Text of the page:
Cecil Vernon Gardner
14 September 1889|
Broughton, Oxfordshire, England
|Died||30 September 1918
Vicinity of Bapaume, France
Grévillers British Cemetery, Pas de Calais, France
Royal Air Force
|Years of service||1915–1918|
|Unit||No. 19 Squadron RAF|
|Battles/wars||World War I|
|Awards||Distinguished Flying Cross|
Gardner was born in Broughton, Oxfordshire, the son of James and Hannah Elizabeth Gardner, and grew up at Grovehill Farm in the parish of Tingewick, Buckinghamshire. He was educated at the Royal Latin School, Buckingham.
Gardner enlisted in the British Army in December 1915, transferring to the Royal Flying Corps in March 1917 as an air mechanic 2nd class. April 1917 saw the RFC suffering crippling losses against superior German aircraft and tactics, and Gardner was commissioned as a probationary second lieutenant on 19 July of that year, and was confirmed in his rank on 7 October.
After completing flying training, Gardner was assigned to No. 19 Squadron RFC in January 1918, flying the Sopwith Dolphin. On 1 April 1918, the Royal Flying Corps and the Royal Naval Air Service merged to create the Royal Air Force. Gardner's first victory came on 6 June 1918 during the German Spring Offensive, that had begun in March, pushing the British back over all of the ground they had gained since the Battle of the Somme in 1916, bringing down a DFW C.V over Vieux-Berquin. It was shared with three other pilots, Gordon Budd Irving, Finlay McQuistan, and John De Pencier. Three days later, on 9 June, he destroyed another DFW C.V solo over Neuf-Berquin. In July, he brought down a further four enemy aircraft. August 8 saw the start of the decisive Allied counter-offensive that, in the 100 days up to 11 November 1918, crushed the German Army, and on 11 August Gardner shot down two enemy aircraft in one afternoon. The next day, 12 August, he was appointed a temporary captain. He shared his ninth victory, on 16 September 1918, with James Hardman. His final fight took place on 27 September, when he destroyed a Fokker D.VII over Haynecourt, bringing his total to six enemy aircraft destroyed and four driven down out of control. Gardner was then shot down by German ace Leutnant Gustav Borm of Royal Prussian Jagdstaffel 1, and fatally injured. He died of his wounds three days later.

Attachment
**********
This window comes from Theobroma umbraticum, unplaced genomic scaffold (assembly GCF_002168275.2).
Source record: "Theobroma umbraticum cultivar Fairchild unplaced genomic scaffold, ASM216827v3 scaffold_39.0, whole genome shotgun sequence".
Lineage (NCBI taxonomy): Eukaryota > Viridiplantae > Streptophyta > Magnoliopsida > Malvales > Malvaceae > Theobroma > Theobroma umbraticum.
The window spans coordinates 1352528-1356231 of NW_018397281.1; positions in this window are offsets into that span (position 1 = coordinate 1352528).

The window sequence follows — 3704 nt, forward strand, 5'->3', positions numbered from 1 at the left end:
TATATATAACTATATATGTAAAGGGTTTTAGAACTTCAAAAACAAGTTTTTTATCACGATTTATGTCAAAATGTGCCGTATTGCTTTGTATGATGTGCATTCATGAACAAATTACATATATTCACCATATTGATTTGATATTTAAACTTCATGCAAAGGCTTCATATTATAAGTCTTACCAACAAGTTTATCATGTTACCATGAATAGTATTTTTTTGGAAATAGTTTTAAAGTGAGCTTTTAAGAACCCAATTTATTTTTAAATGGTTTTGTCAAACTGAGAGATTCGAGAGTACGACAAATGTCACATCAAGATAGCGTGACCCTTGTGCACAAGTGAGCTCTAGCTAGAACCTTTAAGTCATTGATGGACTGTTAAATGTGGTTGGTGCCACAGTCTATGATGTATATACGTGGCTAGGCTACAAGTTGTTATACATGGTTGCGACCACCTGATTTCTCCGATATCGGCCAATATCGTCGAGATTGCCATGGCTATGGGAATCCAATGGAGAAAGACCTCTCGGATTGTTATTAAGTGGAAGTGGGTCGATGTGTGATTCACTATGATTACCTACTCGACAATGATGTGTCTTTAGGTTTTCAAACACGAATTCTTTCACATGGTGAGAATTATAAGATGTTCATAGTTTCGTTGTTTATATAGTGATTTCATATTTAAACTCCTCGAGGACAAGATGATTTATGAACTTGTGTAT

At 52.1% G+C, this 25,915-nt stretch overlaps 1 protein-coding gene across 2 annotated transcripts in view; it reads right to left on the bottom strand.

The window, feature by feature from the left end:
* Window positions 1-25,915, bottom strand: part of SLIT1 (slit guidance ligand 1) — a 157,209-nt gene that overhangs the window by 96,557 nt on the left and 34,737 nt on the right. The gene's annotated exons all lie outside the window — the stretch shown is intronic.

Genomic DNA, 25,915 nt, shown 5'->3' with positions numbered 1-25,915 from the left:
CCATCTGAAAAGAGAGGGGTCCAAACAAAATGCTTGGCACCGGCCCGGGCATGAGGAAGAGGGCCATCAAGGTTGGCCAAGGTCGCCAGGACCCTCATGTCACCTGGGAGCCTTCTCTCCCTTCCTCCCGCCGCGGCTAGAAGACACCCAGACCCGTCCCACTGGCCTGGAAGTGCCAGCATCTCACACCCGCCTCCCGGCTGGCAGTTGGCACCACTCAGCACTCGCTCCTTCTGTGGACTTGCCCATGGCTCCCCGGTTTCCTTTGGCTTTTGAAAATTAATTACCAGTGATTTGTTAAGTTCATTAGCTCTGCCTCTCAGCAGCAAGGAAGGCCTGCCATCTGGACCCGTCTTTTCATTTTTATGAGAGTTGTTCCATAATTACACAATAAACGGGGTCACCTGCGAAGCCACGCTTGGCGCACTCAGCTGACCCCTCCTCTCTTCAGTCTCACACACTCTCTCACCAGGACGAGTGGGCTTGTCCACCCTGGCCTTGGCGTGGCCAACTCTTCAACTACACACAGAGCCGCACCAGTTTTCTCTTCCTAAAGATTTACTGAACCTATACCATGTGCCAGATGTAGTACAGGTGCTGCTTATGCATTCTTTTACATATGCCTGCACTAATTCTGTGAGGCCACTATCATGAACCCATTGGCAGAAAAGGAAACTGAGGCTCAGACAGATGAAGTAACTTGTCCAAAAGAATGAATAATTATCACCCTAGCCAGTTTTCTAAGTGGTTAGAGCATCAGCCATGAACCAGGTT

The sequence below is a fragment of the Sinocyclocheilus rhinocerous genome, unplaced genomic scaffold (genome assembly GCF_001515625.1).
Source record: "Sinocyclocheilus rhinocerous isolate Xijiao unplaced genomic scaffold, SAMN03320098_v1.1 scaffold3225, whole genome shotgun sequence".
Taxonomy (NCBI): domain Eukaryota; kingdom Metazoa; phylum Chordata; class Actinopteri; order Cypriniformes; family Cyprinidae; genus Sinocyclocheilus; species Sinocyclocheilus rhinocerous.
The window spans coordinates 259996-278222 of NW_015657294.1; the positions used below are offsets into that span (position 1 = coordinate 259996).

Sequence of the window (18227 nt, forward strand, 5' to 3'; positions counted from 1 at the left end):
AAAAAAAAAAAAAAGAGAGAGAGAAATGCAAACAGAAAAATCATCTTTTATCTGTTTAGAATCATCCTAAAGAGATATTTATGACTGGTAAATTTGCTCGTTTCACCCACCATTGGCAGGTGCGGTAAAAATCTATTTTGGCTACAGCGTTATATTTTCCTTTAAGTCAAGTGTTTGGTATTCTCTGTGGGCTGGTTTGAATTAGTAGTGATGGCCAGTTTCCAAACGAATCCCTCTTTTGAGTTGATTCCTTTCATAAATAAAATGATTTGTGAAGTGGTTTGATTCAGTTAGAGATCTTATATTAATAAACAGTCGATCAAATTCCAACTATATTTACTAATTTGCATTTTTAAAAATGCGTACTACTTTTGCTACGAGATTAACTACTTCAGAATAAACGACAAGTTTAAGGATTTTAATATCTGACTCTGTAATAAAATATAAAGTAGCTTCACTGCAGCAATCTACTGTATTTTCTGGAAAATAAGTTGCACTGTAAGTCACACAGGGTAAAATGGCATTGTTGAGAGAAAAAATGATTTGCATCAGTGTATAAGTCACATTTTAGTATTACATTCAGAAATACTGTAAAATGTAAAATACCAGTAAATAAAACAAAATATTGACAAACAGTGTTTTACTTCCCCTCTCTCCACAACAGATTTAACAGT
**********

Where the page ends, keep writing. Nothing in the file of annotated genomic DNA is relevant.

Gardner was awarded the Distinguished Flying Cross, but it was not gazetted until 2 November 1918, three days after his death. His citation read:
- Lieutenant (Temporary Captain) Cecil Vernon Gardner.
- A bold and skilful leader, who has carried out many offensive patrols, proving himself at all times to be a brilliant fighting pilot. During recent operations he has accounted for eight enemy machines.
Gardner was buried at Grévillers British Cemetery, outside Bapaume, near to where he was shot down. His name is also recorded on the War Memorial at the Church of St Peter and St Paul, Buckingham, together with that of his older brother, Percy, killed on the Western Front on 24 May 1917, while serving as a private in the London Regiment (Artists Rifles).
- "Cecil Vernon Gardner". The Aerodrome. 2014. Retrieved 3 January 2015.<templatestyles src="Module:Citation/CS1/styles.css"></templatestyles>
- "Cecil Vernon Gardner". Buckinghamshire Remembers. 2015. Retrieved 3 January 2015.<templatestyles src="Module:Citation/CS1/styles.css"></templatestyles>
- "Buckingham Royal Latin School Memorials". Buckinghamshire Remembers. 2014. Retrieved 3 January 2015.<templatestyles src="Module:Citation/CS1/styles.css"></templatestyles>
- The London Gazette: . 7 August 1917.
- The London Gazette: . 26 October 1917.
- Franks (2002), p.26.
- The London Gazette: . 27 August 1918.
- The London Gazette: . 1 November 1918.
- "Gardner, C. V." Commonwealth War Graves Commission. 2015. Retrieved 3 January 2015.<templatestyles src="Module:Citation/CS1/styles.css"></templatestyles>